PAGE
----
“All memorable quotations referring to gearboxes involve expletives.” Peter Wright
The author of Formula 1 Technology, Peter Wright, went to work for Motorsports legend Tony Rudd at BRM straight from university in 1967. Over the next 35 years he remained active in this highest level of motor racing. As a “lifer” in industrial gearing and auto racing fan since boyhood, I found his comment at the start of his chapter on gearboxes to be both informative and amusing.
I have blogged before about long lived gear designs such as the Model A Ford based quick change rear axle still used in midget race cars around the world [speed cars south of the equator.] It was very interesting to read of the evolution of Formula 1 gearing to meet the changes in regulations and to meet other non-power related design concerns. The 1967-2002 time period coincides with the transition of industrial gearing from cut or shaved through hardened gears to highly engineered surface hardened and ground gears.
For a very short period of time I had a front row seat for this. One of our salesmen got us an opportunity to make transmission gears and clutch dogs for a top level Indy 500 team. By applying aerospace technology [proper alloy selection, great heat treating, high quality tooth grinding, careful modifications, and unique shot peening] we were able to triple the service life of the parts. Any claim, no matter how small, to being part of an Indy 500 win is well worth the effort. Watching those final laps was a bit stressful though if you are a student of racing history and know how late race failures interfere. It was almost a relief when that series shifted to a “spec” gearbox from a single supplier.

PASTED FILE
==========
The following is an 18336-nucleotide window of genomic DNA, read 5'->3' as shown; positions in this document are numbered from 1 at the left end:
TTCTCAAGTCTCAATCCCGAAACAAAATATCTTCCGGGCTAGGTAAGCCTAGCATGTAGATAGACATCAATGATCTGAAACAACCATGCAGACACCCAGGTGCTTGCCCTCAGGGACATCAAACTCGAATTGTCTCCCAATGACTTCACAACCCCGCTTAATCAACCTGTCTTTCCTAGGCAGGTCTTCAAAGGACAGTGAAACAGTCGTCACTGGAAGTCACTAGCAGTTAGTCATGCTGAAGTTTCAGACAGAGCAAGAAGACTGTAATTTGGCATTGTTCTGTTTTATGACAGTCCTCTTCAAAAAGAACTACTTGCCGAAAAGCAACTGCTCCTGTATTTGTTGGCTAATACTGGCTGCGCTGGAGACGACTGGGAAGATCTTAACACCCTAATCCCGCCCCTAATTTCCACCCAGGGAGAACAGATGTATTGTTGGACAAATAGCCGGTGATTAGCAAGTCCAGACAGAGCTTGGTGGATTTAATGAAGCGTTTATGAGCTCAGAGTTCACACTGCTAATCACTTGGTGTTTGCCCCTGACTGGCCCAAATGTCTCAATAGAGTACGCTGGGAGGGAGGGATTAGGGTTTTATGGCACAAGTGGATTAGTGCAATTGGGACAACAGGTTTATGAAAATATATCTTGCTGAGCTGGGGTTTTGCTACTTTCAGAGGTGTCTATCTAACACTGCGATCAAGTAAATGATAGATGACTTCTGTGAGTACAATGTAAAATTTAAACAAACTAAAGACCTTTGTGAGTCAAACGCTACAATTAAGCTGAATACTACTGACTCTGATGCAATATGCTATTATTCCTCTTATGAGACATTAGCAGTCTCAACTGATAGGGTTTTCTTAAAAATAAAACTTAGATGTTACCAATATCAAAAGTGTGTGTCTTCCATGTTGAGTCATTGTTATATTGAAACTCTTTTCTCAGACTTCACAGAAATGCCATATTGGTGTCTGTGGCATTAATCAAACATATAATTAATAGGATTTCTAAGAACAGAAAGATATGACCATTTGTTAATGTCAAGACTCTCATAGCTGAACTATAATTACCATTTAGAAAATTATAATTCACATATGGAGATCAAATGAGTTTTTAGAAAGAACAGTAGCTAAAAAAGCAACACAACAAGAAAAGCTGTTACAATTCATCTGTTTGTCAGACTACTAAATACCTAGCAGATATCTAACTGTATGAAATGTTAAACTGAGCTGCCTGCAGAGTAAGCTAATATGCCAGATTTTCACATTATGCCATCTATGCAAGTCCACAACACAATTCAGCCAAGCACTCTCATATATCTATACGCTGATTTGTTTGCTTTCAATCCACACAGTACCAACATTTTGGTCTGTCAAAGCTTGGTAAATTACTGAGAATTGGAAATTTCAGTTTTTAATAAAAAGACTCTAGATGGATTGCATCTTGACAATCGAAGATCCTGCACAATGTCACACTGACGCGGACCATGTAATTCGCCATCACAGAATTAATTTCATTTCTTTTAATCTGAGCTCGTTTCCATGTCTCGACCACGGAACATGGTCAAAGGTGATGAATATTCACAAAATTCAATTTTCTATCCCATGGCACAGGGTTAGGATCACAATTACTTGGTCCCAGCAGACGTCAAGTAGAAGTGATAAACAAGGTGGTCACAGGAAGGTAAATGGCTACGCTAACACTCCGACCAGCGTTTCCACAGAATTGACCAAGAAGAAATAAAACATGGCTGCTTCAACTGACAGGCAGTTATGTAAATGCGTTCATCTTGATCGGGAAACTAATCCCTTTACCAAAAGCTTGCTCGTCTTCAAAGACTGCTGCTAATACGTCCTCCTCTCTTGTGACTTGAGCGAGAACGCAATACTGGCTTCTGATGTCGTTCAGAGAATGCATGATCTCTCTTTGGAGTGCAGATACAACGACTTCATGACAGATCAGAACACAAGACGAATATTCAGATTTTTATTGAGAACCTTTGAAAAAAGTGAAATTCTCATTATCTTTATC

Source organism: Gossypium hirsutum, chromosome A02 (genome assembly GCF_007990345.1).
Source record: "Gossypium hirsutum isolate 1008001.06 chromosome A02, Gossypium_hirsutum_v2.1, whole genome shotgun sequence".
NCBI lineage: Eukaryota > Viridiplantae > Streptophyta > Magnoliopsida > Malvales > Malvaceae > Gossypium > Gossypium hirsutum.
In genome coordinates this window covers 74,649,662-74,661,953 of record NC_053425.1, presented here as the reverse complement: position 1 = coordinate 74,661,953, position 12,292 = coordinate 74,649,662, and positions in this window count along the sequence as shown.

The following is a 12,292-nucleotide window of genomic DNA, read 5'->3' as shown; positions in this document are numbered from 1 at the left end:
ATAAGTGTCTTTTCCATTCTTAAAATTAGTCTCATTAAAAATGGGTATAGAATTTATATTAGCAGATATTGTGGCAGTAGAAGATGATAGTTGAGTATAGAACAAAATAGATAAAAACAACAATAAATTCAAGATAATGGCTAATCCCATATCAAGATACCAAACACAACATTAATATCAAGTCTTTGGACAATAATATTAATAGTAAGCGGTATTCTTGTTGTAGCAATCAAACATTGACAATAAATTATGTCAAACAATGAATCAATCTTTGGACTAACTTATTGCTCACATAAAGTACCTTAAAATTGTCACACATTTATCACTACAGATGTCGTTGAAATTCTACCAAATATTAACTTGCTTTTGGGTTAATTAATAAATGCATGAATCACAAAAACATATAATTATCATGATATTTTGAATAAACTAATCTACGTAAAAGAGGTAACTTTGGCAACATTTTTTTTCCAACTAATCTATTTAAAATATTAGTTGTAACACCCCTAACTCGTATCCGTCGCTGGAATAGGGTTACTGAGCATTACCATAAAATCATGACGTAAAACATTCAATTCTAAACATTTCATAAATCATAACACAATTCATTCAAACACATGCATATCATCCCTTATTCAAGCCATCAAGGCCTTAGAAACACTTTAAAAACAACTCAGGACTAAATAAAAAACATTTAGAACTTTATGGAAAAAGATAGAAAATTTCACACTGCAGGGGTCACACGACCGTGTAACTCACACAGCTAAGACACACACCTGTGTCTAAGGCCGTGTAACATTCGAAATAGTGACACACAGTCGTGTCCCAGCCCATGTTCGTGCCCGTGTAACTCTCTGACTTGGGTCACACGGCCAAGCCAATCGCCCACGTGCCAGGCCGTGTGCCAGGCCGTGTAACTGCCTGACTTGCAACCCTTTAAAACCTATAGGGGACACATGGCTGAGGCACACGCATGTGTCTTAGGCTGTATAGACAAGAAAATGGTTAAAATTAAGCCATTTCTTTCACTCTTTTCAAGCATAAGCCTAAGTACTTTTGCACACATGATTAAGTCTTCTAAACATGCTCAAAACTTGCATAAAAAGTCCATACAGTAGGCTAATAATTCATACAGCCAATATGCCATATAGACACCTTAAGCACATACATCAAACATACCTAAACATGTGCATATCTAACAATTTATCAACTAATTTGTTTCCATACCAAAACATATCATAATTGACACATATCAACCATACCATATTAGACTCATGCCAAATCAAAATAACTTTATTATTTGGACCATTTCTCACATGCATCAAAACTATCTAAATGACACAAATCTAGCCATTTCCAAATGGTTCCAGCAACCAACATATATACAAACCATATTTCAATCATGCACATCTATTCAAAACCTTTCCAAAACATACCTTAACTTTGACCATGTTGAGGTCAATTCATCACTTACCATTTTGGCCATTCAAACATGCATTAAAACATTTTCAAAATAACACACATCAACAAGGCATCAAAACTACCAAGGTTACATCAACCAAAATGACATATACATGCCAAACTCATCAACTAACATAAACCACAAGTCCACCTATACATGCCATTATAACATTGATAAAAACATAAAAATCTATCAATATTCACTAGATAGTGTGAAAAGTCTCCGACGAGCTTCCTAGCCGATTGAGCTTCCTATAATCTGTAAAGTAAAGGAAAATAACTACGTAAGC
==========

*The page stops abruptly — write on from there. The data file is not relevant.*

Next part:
So Mr. Wright’s quote on gearboxes requiring expletives is “spot on.” Our customer had drivers who could destroy a gearbox with a single missed shift; others never chipped a clutch dog. No wonder much of Formula 1 development was focused on taking driver input out of gear selection. Having assisted in the restoration of an early 1990 F1 trans-axle I am amazed the worst drivers survived “discipline” by their mechanics. The magnesium housings had to be heated in an oven for assembly and dis-assembly; a single bearing replacement or ratio change might take 20 or 30 hours. The need to clear space for down force tunnels prevented the continued use of the “quick change” feature midget and sprint cars still employ.